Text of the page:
For Immediate Release
September 2020

 

Collage and Cutout – Nine Artists

Bowery Gallery online at Artsy

September 17–November 22, 2020

Panel discussion via Zoom, Sunday, September 20, 6pm

 

Martha Armstrong, Rita Baragona, Monica Bernier, Audrey Cohn-Ganz, Stephanie Franks, Mark Lewis, Lynette Lombard, Naomi Nemtzow, Hearne Pardee

Collage emerged from the context of Cubism in 1911, when Picasso added real chair caning to a still life - overturning painting’s representational conventions and foreshadowing the discontinuity and fragmentation of 20th century art. Subsequent painters, like those in this exhibition, have taken advantage of that rupture—and its challenge to the visual imagination—by extending painting, incorporating material discontinuity into their working process and embracing its tendency towards abstraction.  Their work reflects the constructive logic of artists like Juan Gris, who generated his cubist compositions from collage and considered painting “flat colored architecture”, but even more the influence of Henri Matisse’s exuberant, free-form colored paper cut-outs.

Such a combination of influences is evident in Rita Baragona’s vivid color and strong construction in her composite image of a garden, or in Monica Bernier’s elegant nocturnal landscapes, in which Matisse seems to merge with the early American abstraction of Arthur Dove. There’s a similar landscape impulse at work in Lynette Lombard’s organic fusions of fabric and paper. The submerged structures of Audrey Cohn-Ganz’s densely worked images suggest a more inward turn, by which they take on the character of material objects. Equally dense, Stephanie Franks’ overall compositions take her materials into the realm of pure color, inspired by her interest in Persian miniatures.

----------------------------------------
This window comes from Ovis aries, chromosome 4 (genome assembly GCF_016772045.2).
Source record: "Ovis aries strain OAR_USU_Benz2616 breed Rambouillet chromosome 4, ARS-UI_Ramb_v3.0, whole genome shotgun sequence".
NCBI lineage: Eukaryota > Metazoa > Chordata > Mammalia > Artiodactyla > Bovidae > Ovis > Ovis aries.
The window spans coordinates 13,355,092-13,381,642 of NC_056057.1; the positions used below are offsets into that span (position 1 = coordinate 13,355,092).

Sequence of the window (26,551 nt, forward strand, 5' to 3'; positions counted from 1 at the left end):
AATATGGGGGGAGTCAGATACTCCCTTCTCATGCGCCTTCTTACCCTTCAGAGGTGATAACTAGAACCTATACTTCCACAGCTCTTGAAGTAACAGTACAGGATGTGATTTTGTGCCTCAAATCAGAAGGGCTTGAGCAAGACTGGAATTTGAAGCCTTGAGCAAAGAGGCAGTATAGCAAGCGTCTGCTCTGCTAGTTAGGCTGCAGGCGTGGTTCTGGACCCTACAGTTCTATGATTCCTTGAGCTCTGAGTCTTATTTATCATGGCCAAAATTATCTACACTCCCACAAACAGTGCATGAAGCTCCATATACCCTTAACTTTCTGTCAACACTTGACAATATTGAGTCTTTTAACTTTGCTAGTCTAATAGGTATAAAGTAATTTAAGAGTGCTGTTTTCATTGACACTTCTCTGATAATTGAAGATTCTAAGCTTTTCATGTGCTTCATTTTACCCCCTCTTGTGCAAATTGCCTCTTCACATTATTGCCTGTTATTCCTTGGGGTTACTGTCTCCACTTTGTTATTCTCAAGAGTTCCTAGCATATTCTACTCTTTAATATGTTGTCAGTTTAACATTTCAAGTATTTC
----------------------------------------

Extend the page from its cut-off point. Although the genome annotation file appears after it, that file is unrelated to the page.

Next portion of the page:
Cubist collage was rooted in an everyday context but also stimulated the dream logic of Surrealism, a duality evident in the way Naomi Nemtzow has moved from abstracted scenes of city life reminiscent of Stuart Davis into her “quarantine” compositions, where freely associated forms evoke the uneasy playfulness of Joan Miro. Similar improvisation motivates Martha Armstrong’s luminous, delicately crafted compositions, which recall Kurt Schwitter’s collaged scraps of discarded paper. The urban scenes of Mark Lewis, on the other hand, generate energies that break the boundaries of the frame and reshape the visual field. Hearne Pardee also works from the everyday landscape, but uses the purified color sensations of Cezanne and Josef Albers to articulate the represented space. Such wide-ranging references emphasize the manifold imaginative potential of collage, grounded in its rudimentary connection to materials and its questioning of conventions.

There will be a panel discussion via Zoom featuring five of the participants at 6pm on Sunday, September 20.

 

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